The marijuana situation in the Beehive State—Utah’s nickname—is very interesting. It is completely blown out of proportion by the naive government, which doesn’t care to read statistics and facts about the rampant pharmaceutical overdosing problem that is the plague of the area.
Aside from being heavily regulated by law enforcement, there is some awesome weed culture in the downtown areas of Utah. And despite being heavily regulated, it is easy to say that there is massive amounts of weed being consumed in this land locked, religiously dominated state. After all, Colorado is just a short drive to the east, and Nevada and California are a short drive to the west.
The legalization situation in Utah is so dire that the moment that Utah Proposition 2 passed in the state legislature in November 2018 to legalize medical marijuana, the Church Of Jesus Christ Of Latter Day Saints was highly influential in a controversial alteration of the bill. The Utah State Legislature put a substitution in the bill, just a month after passing the initial legislation. The alteration created a state-run medical cannabis program.
Lawsuit after lawsuit, Utah is figuring out (slowly) that marijuana is just a plant, which grows from the earth. With this realization, the view that there is a rampant problem with pharmaceutical drugs in the state is rightfully emerging from the horizon.
Here’s the Utah scoop:
You have to poke around for quality herb in Utah. But it’s definitely there. And for the price, there have been instances where you can buy a decent ounce for just over $100. However, a high-quality ounce will be about the same as what you would pay at the dispensaries in the neighboring states. Homegrown weed in Utah doesn’t compare to a dispensary-quality indoor strain.
Finding weed in Utah for a traveler can’t be hard. Go to the downtown areas of Ogden, or Salt Lake City, and you will find plenty of people that could likely help you find weed. It’s like anywhere else in the world; if you go to a college, or a place where people are drinking, you are likely to find the marijuana that you are looking for. If you are in the national parks area of Southern Utah, marijuana may be less casual to find. It might be easier to take a short road trip to Las Vegas from Zion, or cross the border to Colorado from Moab.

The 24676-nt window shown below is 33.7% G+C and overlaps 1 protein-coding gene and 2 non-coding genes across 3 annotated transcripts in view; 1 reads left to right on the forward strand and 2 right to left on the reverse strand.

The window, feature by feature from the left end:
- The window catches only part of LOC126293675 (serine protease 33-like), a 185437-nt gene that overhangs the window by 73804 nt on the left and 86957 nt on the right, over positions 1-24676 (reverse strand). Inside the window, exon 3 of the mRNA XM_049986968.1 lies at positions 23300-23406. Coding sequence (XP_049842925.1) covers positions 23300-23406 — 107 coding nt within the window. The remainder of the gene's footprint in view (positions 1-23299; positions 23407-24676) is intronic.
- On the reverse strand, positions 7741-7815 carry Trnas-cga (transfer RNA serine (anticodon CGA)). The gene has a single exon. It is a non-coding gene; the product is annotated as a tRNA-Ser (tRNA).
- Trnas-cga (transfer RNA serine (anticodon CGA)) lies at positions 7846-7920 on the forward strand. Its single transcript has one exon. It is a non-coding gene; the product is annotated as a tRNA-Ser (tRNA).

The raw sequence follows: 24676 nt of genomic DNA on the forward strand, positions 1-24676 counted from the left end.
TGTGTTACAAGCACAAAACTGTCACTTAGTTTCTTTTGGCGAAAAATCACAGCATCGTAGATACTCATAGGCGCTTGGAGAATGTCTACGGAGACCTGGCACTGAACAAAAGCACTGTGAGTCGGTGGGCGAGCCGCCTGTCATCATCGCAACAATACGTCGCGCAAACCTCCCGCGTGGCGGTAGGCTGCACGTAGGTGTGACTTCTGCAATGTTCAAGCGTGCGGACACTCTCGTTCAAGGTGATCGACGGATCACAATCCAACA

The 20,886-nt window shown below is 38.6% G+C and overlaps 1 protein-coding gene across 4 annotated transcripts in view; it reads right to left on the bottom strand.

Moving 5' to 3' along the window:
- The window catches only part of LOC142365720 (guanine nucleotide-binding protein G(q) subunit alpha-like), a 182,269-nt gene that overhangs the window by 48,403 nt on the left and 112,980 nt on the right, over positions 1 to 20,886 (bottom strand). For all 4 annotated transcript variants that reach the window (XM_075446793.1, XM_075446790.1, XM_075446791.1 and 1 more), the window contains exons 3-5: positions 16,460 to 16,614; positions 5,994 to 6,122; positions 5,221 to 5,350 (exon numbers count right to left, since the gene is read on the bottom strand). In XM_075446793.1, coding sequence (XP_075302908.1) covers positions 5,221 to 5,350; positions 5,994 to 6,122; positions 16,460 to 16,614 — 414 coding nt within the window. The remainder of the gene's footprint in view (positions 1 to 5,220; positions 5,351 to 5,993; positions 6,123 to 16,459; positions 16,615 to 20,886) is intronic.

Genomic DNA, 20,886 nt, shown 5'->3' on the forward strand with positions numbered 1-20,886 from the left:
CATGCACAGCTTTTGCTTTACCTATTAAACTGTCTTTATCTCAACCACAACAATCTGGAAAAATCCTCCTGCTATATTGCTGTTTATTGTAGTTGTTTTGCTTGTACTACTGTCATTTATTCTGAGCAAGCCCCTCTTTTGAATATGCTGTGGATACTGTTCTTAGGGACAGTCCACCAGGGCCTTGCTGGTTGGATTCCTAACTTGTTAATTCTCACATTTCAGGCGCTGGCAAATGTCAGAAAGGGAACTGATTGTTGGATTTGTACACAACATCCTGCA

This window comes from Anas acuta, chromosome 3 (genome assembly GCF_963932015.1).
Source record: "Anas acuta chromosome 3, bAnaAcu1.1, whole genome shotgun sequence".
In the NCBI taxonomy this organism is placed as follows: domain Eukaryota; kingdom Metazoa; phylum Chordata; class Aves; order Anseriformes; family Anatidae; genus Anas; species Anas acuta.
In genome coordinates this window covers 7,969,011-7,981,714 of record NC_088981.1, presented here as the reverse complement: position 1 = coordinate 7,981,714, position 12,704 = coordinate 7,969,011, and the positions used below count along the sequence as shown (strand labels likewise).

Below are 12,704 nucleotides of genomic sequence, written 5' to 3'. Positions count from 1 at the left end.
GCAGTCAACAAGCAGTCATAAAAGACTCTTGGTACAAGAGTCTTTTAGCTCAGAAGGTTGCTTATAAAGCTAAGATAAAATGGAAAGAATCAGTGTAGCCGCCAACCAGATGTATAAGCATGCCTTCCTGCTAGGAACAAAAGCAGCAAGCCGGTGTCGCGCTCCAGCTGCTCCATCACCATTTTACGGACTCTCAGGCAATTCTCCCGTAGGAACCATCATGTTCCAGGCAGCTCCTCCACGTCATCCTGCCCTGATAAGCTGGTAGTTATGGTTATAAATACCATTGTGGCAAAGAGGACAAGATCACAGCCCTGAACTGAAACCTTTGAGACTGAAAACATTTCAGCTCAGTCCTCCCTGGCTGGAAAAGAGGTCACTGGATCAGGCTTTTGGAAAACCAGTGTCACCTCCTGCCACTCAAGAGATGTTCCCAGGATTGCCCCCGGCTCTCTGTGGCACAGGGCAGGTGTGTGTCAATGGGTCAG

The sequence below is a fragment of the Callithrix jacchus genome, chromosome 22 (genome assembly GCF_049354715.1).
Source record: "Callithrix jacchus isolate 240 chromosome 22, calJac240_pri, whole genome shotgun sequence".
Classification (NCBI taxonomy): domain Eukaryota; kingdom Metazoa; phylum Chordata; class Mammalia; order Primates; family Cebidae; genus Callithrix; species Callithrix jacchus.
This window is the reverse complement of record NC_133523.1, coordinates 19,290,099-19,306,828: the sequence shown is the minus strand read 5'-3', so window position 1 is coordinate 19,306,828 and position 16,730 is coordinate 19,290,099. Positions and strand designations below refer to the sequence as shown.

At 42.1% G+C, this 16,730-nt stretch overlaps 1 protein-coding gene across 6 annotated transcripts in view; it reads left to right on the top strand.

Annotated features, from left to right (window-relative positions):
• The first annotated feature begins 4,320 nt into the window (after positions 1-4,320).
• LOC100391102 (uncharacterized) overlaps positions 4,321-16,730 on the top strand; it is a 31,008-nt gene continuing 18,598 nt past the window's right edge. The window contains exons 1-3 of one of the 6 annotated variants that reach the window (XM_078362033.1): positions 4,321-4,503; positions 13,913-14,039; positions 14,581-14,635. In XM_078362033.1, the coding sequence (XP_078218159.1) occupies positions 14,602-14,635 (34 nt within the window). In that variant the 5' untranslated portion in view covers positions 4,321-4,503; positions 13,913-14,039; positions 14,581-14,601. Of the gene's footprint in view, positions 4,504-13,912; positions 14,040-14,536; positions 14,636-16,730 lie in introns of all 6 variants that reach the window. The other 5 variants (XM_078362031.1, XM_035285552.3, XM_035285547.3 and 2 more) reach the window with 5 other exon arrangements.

With the independent growing that happens within Utah, and all the the weed traffic that comes from either side of Colorado and Nevada, you will find that marijuana prices are generally lower than either of the surrounding states where the plant is legal to smoke. Because it is still on the black market, the prices highly fluctuate, and residents have dealt with lots of frustration in the past at encountering the high quality good stuff.
Oil cartridges have become increasingly popular in Utah, and you can find homemade or independently made oil in pens that are half-decent. Having said this, the extracts that are made in California and Colorado seem to be of much higher quality than the cartridges that are filled with homemade oil in Utah.
There is a well-known problem with the use of hard drugs in Utah: heroin, and pills with the same effect, such as Oxycontin. If anything, this problem will help the push for marijuana legalization in the state. And definitely, it is a problem. You will find help banners along the highway trying to make people aware of the drug problem.
According to health.utah.gov, Utah has ranked in the Top10 in the nation for opioid overdose deaths over the last 10 years.
The relationship that Mormons (Latter Day Saint movement) have with weed is extensive. Practicing Mormons generally don’t use marijuana. With everything, there are exceptions, and the same exceptions apply with Mormons and marijuana. Although it is prohibited by church leaders, and technically members are not allowed to enter the temples for worship practices if they use marijuana, the flower might be growing more popular among the Mormons.
It seems as though the police are starting to care less and less about people possessing small amounts of weed. Still, the police crack down on the trafficking of the plant, especially at the border between Colorado and Nevada; we see cops patrolling relentlessly, day by day.
There has been a brighter attitude by law enforcement in more recent years concerning possession. Before a few years ago, police would, more often than not, try to find a way to take you to the station for having marijuana. Now a days, it’s less of a big deal. If you are lucky, you will only receive a citation if the cops find your weed. It’s like if you were traveling with weed in a state where it’s legal—just don’t smoke in the car.
So, if you are planning a trip to see some of the most beautiful national parks in the world, or maybe planning to move to the north of Utah where you can find, undoubtedly, some of the best skiing in the world, remember to travel with care through the state. At the same time, remember not to worry.
If you are a responsible person, all will be well if you are stopped by the police. Speed limits are a smart thing to follow if you are passing through Utah, and all is not lost if the police take your weed that you bought in California or Nevada. Continuing east, you will encounter an equal, if not better economy of people casually using recreational marijuana in Colorado.